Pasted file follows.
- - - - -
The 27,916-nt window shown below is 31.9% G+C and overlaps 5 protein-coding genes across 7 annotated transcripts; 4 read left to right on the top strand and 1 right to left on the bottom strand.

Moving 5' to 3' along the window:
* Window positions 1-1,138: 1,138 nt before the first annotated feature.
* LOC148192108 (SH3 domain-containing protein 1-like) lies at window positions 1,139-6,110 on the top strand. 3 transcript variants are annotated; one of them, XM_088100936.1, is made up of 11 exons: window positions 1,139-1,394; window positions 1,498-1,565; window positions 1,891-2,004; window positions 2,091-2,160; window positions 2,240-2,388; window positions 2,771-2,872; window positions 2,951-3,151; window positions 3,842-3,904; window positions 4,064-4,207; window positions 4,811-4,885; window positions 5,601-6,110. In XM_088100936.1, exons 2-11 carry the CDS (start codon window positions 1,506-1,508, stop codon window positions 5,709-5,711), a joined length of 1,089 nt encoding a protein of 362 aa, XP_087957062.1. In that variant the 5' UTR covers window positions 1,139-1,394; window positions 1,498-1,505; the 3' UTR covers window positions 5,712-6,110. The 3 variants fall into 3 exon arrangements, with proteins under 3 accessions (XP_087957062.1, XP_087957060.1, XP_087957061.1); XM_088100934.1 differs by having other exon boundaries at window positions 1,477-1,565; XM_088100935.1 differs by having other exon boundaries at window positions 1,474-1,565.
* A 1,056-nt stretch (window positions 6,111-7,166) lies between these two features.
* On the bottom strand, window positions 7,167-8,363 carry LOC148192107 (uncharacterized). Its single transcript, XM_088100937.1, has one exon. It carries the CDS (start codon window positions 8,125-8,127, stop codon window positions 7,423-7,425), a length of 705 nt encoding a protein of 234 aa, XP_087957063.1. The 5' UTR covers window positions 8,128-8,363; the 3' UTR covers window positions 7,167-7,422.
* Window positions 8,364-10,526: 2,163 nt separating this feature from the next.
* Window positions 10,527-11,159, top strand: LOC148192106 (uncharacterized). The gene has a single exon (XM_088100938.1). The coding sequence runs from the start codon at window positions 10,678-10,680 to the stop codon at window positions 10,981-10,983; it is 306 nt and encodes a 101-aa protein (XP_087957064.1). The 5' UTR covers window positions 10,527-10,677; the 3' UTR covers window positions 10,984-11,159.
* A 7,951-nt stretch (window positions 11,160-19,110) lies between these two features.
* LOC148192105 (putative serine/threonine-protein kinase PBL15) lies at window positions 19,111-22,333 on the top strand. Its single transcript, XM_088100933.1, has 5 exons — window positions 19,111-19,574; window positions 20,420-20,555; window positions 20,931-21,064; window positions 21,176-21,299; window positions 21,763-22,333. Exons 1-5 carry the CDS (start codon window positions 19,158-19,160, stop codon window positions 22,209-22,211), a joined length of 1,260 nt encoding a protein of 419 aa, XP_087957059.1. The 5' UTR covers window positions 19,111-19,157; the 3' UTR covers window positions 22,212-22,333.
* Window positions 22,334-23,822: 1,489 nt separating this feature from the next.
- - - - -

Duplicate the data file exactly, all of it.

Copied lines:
The 27,916-nt window shown below is 31.9% G+C and overlaps 5 protein-coding genes across 7 annotated transcripts; 4 read left to right on the top strand and 1 right to left on the bottom strand.

Moving 5' to 3' along the window:
* Window positions 1-1,138: 1,138 nt before the first annotated feature.
* LOC148192108 (SH3 domain-containing protein 1-like) lies at window positions 1,139-6,110 on the top strand. 3 transcript variants are annotated; one of them, XM_088100936.1, is made up of 11 exons: window positions 1,139-1,394; window positions 1,498-1,565; window positions 1,891-2,004; window positions 2,091-2,160; window positions 2,240-2,388; window positions 2,771-2,872; window positions 2,951-3,151; window positions 3,842-3,904; window positions 4,064-4,207; window positions 4,811-4,885; window positions 5,601-6,110. In XM_088100936.1, exons 2-11 carry the CDS (start codon window positions 1,506-1,508, stop codon window positions 5,709-5,711), a joined length of 1,089 nt encoding a protein of 362 aa, XP_087957062.1. In that variant the 5' UTR covers window positions 1,139-1,394; window positions 1,498-1,505; the 3' UTR covers window positions 5,712-6,110. The 3 variants fall into 3 exon arrangements, with proteins under 3 accessions (XP_087957062.1, XP_087957060.1, XP_087957061.1); XM_088100934.1 differs by having other exon boundaries at window positions 1,477-1,565; XM_088100935.1 differs by having other exon boundaries at window positions 1,474-1,565.
* A 1,056-nt stretch (window positions 6,111-7,166) lies between these two features.
* On the bottom strand, window positions 7,167-8,363 carry LOC148192107 (uncharacterized). Its single transcript, XM_088100937.1, has one exon. It carries the CDS (start codon window positions 8,125-8,127, stop codon window positions 7,423-7,425), a length of 705 nt encoding a protein of 234 aa, XP_087957063.1. The 5' UTR covers window positions 8,128-8,363; the 3' UTR covers window positions 7,167-7,422.
* Window positions 8,364-10,526: 2,163 nt separating this feature from the next.
* Window positions 10,527-11,159, top strand: LOC148192106 (uncharacterized). The gene has a single exon (XM_088100938.1). The coding sequence runs from the start codon at window positions 10,678-10,680 to the stop codon at window positions 10,981-10,983; it is 306 nt and encodes a 101-aa protein (XP_087957064.1). The 5' UTR covers window positions 10,527-10,677; the 3' UTR covers window positions 10,984-11,159.
* A 7,951-nt stretch (window positions 11,160-19,110) lies between these two features.
* LOC148192105 (putative serine/threonine-protein kinase PBL15) lies at window positions 19,111-22,333 on the top strand. Its single transcript, XM_088100933.1, has 5 exons — window positions 19,111-19,574; window positions 20,420-20,555; window positions 20,931-21,064; window positions 21,176-21,299; window positions 21,763-22,333. Exons 1-5 carry the CDS (start codon window positions 19,158-19,160, stop codon window positions 22,209-22,211), a joined length of 1,260 nt encoding a protein of 419 aa, XP_087957059.1. The 5' UTR covers window positions 19,111-19,157; the 3' UTR covers window positions 22,212-22,333.
* Window positions 22,334-23,822: 1,489 nt separating this feature from the next.